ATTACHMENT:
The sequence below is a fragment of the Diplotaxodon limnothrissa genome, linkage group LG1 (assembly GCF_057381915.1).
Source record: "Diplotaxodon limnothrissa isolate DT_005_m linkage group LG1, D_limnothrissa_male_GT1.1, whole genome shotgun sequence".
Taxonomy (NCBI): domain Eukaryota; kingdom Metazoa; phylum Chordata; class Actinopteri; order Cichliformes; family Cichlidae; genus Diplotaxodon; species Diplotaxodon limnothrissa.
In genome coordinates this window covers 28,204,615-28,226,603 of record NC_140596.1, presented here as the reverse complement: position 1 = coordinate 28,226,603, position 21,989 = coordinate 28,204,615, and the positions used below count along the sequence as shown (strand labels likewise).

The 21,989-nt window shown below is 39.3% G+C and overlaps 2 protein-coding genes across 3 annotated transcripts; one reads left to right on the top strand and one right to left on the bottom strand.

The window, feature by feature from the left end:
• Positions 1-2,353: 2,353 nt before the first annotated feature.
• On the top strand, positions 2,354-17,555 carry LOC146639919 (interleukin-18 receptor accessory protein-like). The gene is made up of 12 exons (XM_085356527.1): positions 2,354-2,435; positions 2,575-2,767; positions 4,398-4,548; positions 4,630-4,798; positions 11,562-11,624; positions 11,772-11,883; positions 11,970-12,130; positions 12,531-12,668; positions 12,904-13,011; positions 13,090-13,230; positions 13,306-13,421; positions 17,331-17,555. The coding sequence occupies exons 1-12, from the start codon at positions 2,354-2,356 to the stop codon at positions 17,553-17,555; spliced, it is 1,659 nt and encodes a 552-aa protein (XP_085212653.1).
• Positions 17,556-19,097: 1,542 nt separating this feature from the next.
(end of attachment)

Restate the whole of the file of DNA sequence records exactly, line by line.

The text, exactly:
The sequence below is a fragment of the Diplotaxodon limnothrissa genome, linkage group LG1 (assembly GCF_057381915.1).
Source record: "Diplotaxodon limnothrissa isolate DT_005_m linkage group LG1, D_limnothrissa_male_GT1.1, whole genome shotgun sequence".
Taxonomy (NCBI): domain Eukaryota; kingdom Metazoa; phylum Chordata; class Actinopteri; order Cichliformes; family Cichlidae; genus Diplotaxodon; species Diplotaxodon limnothrissa.
In genome coordinates this window covers 28,204,615-28,226,603 of record NC_140596.1, presented here as the reverse complement: position 1 = coordinate 28,226,603, position 21,989 = coordinate 28,204,615, and the positions used below count along the sequence as shown (strand labels likewise).

The 21,989-nt window shown below is 39.3% G+C and overlaps 2 protein-coding genes across 3 annotated transcripts; one reads left to right on the top strand and one right to left on the bottom strand.

The window, feature by feature from the left end:
• Positions 1-2,353: 2,353 nt before the first annotated feature.
• On the top strand, positions 2,354-17,555 carry LOC146639919 (interleukin-18 receptor accessory protein-like). The gene is made up of 12 exons (XM_085356527.1): positions 2,354-2,435; positions 2,575-2,767; positions 4,398-4,548; positions 4,630-4,798; positions 11,562-11,624; positions 11,772-11,883; positions 11,970-12,130; positions 12,531-12,668; positions 12,904-13,011; positions 13,090-13,230; positions 13,306-13,421; positions 17,331-17,555. The coding sequence occupies exons 1-12, from the start codon at positions 2,354-2,356 to the stop codon at positions 17,553-17,555; spliced, it is 1,659 nt and encodes a 552-aa protein (XP_085212653.1).
• Positions 17,556-19,097: 1,542 nt separating this feature from the next.